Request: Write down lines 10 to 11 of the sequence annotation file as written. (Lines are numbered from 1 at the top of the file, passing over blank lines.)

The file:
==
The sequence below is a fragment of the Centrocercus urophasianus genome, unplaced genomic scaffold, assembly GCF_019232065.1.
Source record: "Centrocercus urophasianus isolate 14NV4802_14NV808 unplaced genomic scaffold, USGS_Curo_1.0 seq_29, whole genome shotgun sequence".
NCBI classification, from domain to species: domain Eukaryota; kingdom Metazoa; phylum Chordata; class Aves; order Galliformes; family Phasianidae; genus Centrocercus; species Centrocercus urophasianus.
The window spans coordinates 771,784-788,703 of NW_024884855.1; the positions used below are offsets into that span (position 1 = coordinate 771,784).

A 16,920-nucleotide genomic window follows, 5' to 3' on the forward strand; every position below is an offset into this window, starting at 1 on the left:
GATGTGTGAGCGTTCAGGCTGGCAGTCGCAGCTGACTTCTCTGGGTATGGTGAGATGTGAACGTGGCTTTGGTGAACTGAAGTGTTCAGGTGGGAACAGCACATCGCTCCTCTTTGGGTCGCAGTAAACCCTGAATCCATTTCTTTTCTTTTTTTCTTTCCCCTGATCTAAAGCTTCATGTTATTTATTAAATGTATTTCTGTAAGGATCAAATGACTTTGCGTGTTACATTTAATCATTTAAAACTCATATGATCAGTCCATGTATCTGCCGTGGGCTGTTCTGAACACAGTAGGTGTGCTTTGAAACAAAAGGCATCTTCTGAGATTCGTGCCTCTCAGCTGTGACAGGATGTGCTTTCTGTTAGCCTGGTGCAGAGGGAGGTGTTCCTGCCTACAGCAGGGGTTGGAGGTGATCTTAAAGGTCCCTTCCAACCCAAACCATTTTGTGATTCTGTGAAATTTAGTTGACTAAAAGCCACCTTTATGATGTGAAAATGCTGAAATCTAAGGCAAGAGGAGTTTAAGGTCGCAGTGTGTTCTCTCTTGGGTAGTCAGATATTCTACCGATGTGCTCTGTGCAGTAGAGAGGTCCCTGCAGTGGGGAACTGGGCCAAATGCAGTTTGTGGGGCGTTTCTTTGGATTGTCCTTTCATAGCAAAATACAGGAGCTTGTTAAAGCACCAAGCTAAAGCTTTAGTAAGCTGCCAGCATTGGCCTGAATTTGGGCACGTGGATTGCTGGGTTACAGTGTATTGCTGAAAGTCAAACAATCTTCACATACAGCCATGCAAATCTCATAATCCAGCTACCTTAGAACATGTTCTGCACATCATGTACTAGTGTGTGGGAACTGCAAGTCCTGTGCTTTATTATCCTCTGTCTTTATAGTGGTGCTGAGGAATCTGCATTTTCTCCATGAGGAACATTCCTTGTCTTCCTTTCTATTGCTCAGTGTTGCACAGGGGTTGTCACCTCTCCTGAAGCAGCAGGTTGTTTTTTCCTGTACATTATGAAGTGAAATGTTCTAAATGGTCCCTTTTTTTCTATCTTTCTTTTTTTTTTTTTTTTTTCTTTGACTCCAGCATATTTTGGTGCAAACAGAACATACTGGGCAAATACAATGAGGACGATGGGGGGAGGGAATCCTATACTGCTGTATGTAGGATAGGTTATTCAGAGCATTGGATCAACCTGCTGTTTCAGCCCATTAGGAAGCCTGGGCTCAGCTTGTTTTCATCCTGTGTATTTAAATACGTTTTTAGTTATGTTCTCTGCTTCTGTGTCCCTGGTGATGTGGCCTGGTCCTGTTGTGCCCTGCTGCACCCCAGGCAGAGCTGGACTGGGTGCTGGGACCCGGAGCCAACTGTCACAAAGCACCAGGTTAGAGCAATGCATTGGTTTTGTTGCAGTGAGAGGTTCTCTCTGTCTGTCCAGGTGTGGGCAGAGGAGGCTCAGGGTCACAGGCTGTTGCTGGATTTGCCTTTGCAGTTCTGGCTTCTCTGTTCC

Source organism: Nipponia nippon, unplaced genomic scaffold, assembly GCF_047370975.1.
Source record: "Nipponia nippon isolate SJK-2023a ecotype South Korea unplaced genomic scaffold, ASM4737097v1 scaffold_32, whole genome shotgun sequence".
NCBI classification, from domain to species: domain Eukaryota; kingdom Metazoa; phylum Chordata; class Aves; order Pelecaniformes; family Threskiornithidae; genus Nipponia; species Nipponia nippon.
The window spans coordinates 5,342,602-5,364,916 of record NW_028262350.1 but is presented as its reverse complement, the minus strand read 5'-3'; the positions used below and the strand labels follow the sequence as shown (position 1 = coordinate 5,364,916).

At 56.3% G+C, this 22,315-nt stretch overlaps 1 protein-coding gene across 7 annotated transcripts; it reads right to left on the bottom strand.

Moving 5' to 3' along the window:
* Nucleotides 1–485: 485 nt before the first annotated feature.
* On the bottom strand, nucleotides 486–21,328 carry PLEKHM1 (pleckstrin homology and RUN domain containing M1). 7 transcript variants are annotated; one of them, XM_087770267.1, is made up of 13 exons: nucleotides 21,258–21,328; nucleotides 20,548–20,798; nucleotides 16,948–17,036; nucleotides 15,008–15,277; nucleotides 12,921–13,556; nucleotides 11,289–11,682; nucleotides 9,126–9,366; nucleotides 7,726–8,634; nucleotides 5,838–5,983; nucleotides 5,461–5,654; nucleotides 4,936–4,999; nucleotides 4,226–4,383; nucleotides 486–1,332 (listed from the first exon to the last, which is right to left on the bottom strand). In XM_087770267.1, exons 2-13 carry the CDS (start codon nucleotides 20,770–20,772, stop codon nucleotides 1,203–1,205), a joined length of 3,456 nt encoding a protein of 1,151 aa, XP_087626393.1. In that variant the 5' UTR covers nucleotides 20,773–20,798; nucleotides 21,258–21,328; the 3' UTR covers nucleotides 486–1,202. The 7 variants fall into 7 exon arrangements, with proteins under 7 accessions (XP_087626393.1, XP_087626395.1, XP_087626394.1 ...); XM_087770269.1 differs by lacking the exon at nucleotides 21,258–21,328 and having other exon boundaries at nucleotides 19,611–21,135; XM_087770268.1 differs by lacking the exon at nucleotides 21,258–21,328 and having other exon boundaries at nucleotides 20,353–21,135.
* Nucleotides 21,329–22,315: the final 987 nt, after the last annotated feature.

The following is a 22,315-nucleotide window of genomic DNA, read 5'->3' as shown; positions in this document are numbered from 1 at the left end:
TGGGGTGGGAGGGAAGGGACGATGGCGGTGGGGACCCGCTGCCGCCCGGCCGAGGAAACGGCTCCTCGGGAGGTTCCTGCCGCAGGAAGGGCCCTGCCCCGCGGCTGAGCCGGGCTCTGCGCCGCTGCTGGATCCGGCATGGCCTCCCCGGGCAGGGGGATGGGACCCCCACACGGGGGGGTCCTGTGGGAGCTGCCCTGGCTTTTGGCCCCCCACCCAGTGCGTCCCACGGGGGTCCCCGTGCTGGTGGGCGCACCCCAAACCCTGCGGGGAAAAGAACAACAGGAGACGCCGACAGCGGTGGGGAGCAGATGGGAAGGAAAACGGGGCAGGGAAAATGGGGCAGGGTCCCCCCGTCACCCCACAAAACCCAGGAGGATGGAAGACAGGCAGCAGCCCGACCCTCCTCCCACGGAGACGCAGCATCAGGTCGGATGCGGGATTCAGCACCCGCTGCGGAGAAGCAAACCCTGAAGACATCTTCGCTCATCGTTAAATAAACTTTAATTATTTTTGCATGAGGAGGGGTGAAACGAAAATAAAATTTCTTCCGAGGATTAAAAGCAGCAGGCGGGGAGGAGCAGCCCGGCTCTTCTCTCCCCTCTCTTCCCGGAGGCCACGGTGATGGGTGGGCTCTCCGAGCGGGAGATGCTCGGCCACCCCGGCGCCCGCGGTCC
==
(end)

The window spans coordinates 5,342,602-5,364,916 of record NW_028262350.1 but is presented as its reverse complement, the minus strand read 5'-3'; the positions used below and the strand labels follow the sequence as shown (position 1 = coordinate 5,364,916).

At 56.3% G+C, this 22,315-nt stretch overlaps 1 protein-coding gene across 7 annotated transcripts; it reads right to left on the bottom strand.